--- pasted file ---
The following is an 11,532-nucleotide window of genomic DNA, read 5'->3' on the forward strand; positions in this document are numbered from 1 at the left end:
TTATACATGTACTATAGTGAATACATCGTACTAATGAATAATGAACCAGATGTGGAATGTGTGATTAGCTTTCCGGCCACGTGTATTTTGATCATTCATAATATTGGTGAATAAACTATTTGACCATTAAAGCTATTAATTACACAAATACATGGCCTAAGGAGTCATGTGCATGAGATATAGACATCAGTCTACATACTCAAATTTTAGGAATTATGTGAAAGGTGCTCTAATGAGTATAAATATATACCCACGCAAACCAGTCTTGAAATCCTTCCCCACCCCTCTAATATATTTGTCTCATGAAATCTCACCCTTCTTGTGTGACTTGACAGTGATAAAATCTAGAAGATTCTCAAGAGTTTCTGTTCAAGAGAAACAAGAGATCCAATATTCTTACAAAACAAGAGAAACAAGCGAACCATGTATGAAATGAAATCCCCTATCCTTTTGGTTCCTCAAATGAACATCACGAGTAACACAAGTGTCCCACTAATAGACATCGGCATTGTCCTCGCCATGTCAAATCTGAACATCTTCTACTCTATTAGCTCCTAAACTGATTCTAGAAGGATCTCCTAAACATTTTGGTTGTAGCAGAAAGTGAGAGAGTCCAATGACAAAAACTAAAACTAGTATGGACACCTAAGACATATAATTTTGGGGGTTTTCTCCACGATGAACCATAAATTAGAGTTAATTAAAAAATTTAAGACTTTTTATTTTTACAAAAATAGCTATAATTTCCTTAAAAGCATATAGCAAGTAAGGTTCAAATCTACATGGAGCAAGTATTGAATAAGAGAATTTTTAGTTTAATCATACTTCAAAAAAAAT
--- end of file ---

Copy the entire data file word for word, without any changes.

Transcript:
The following is an 11,532-nucleotide window of genomic DNA, read 5'->3' on the forward strand; positions in this document are numbered from 1 at the left end:
TTATACATGTACTATAGTGAATACATCGTACTAATGAATAATGAACCAGATGTGGAATGTGTGATTAGCTTTCCGGCCACGTGTATTTTGATCATTCATAATATTGGTGAATAAACTATTTGACCATTAAAGCTATTAATTACACAAATACATGGCCTAAGGAGTCATGTGCATGAGATATAGACATCAGTCTACATACTCAAATTTTAGGAATTATGTGAAAGGTGCTCTAATGAGTATAAATATATACCCACGCAAACCAGTCTTGAAATCCTTCCCCACCCCTCTAATATATTTGTCTCATGAAATCTCACCCTTCTTGTGTGACTTGACAGTGATAAAATCTAGAAGATTCTCAAGAGTTTCTGTTCAAGAGAAACAAGAGATCCAATATTCTTACAAAACAAGAGAAACAAGCGAACCATGTATGAAATGAAATCCCCTATCCTTTTGGTTCCTCAAATGAACATCACGAGTAACACAAGTGTCCCACTAATAGACATCGGCATTGTCCTCGCCATGTCAAATCTGAACATCTTCTACTCTATTAGCTCCTAAACTGATTCTAGAAGGATCTCCTAAACATTTTGGTTGTAGCAGAAAGTGAGAGAGTCCAATGACAAAAACTAAAACTAGTATGGACACCTAAGACATATAATTTTGGGGGTTTTCTCCACGATGAACCATAAATTAGAGTTAATTAAAAAATTTAAGACTTTTTATTTTTACAAAAATAGCTATAATTTCCTTAAAAGCATATAGCAAGTAAGGTTCAAATCTACATGGAGCAAGTATTGAATAAGAGAATTTTTAGTTTAATCATACTTCAAAAAAAAT